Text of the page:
(Host) The deputy chief of the Federal Railroad Administration was in Rutland Monday to listen to Vermonters’ pleas for better rail service in the western part of the state.
A project backed by Vermont and New York State is competing for funds to extend Amtrak’s Ethan Allen passenger train to Burlington. It currently runs from New York City into Rutland.
VPR’s Susan Keese has more.
(Keese) Government officials, business leaders and rail advocates gathered to make their pitch to Karen Rae, the administration’s rail deputy. They said Vermont’s western corridor rail project is not only shovel ready, it’s a much needed boost to the state’s economy.
Vermont is one of at least 33 states competing for $2.4 billion in stimulus funds rejected by Florida for high speed rail.
In that initial round of competition, a three state project focusing on the Amtrak Vermonter and the eastern rail corridor received $160 million.
A proposal for Vermont’s western corridor was rejected but officials were encouraged to reapply.
Transportation Secretary Brian Searles says that’s about to happen thanks to the newly available funds rejected by Florida.
(Searles) "Our application is for approximately $80 million to improve the infrastructure from Burlington, here to Rutland, and from Rutland over to Whitehall, New York, in order to extend the Ethan Allen Express Service and improve its on-time performance."
(Keese) Vermont Governor Peter Shumlin said improving rail from Rutland south through Bennington is also an important part of the western corridor vision.
Another New York-Vermont project looking into service between Bennington and Albany won a planning grant in the last round of federal awards.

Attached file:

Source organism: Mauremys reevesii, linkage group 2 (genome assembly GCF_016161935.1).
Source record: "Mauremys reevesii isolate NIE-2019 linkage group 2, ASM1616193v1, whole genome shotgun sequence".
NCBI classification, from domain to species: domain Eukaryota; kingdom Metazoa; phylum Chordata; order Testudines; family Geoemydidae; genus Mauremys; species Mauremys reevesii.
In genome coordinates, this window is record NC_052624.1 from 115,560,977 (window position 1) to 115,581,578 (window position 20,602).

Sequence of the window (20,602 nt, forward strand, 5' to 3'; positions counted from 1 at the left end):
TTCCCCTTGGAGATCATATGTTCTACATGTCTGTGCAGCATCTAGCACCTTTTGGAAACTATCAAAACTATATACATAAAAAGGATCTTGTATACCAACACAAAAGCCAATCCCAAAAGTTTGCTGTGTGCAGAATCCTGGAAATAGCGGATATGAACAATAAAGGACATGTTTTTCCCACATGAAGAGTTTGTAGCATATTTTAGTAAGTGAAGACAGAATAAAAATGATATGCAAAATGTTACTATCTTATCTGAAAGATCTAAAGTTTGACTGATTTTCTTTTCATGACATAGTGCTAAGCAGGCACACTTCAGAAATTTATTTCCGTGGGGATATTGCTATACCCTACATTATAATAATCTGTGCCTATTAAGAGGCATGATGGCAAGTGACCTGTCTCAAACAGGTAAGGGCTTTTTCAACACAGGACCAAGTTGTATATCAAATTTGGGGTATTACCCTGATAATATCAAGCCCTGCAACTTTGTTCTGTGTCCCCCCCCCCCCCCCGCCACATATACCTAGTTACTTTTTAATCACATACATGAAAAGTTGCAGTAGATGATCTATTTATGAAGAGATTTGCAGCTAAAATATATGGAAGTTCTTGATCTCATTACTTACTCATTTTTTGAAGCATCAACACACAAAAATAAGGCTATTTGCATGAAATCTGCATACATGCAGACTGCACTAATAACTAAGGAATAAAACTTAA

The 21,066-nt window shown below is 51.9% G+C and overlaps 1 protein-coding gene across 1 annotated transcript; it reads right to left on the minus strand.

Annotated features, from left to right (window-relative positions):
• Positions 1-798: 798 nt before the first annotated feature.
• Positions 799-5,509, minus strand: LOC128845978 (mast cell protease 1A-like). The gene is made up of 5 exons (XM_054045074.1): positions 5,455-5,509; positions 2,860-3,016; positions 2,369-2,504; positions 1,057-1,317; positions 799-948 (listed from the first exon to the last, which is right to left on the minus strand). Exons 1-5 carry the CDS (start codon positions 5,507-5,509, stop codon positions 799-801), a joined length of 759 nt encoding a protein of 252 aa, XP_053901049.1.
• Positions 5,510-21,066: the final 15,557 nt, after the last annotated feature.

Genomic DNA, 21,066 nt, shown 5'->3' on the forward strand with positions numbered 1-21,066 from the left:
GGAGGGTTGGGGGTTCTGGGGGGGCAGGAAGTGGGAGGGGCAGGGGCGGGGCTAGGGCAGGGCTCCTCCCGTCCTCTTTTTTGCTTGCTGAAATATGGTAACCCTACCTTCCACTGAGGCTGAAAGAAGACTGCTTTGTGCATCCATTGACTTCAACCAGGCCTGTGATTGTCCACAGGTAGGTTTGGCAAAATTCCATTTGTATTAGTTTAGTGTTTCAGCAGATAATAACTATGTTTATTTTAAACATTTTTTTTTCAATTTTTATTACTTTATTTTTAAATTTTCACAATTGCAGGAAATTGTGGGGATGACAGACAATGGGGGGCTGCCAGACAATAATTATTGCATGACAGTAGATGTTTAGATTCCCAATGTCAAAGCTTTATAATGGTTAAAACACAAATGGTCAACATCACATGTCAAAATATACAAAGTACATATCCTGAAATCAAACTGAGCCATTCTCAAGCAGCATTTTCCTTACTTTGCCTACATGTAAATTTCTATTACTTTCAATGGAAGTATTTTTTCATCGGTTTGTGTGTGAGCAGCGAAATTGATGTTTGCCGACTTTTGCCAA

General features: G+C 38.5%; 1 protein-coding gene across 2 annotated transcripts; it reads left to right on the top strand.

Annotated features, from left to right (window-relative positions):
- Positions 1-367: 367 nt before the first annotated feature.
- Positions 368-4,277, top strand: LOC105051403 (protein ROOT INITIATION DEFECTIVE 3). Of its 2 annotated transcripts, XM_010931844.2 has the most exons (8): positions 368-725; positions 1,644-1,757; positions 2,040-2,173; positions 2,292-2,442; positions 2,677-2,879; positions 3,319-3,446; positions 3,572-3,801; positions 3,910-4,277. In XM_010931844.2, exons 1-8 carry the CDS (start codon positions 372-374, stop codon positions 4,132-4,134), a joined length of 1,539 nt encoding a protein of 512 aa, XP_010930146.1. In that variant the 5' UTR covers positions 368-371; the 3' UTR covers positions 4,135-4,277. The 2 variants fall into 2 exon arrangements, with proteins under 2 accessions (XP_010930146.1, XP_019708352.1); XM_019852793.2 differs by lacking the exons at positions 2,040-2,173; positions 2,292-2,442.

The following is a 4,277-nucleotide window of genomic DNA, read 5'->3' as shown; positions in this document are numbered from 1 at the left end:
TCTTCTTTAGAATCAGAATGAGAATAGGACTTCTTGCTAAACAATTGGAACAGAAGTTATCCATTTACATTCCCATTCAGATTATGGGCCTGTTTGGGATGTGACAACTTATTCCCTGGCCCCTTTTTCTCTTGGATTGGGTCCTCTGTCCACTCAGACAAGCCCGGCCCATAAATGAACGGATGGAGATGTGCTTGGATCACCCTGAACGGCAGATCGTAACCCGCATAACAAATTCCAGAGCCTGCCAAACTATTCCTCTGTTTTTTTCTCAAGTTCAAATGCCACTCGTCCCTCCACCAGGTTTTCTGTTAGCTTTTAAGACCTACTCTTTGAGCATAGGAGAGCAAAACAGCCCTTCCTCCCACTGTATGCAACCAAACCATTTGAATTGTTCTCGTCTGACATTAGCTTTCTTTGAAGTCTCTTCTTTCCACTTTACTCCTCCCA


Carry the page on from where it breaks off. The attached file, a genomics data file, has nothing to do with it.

(Shumlin) "And that will be the next phase and we will get that done as well."
(Keese) Shumlin described Rutland, once a rail hub, as "transportationally-challenged" because it isn’t near an interstate.
Shumlin also said Prime Minister Jean Charest of Quebec was eager to chip in to bring the Ethan Allen all the way to Montreal.
(Shumlin) "So let’s get this thing built. It’s our economic future."
(Keese) Other speakers echoed the demand for better rail service.
Larry Cirina is president of Westminster Crackers in Rutland. He said his business wouldn’t be here if he couldn’t get regular rail shipments of flour.
(Cirina) "The other thing is that we do not bring in full-sized rail cars, and that’s because of the condition of the tracks. So my plea is strictly from an economic standpoint to keep us competitive and keep us growing in this part of the world."
(Keese) Karen Rae, of the Federal Rail Administration compared today’s climate to the 1950s when the nation made a commitment to build the interstate highway system.
(Rae) "It will take a lot of strength on the Hill in Washington by folks like Congressman Welch, by the two senators from Vermont, to move forward what the Vice President identified as a long term commitment to rail to the tune of $8 billion a year. "
(Keese) But Rae said that investment will only happen if citizens and local leaders keep the pressure up.
For VPR News, I’m Susan Keese in Manchester.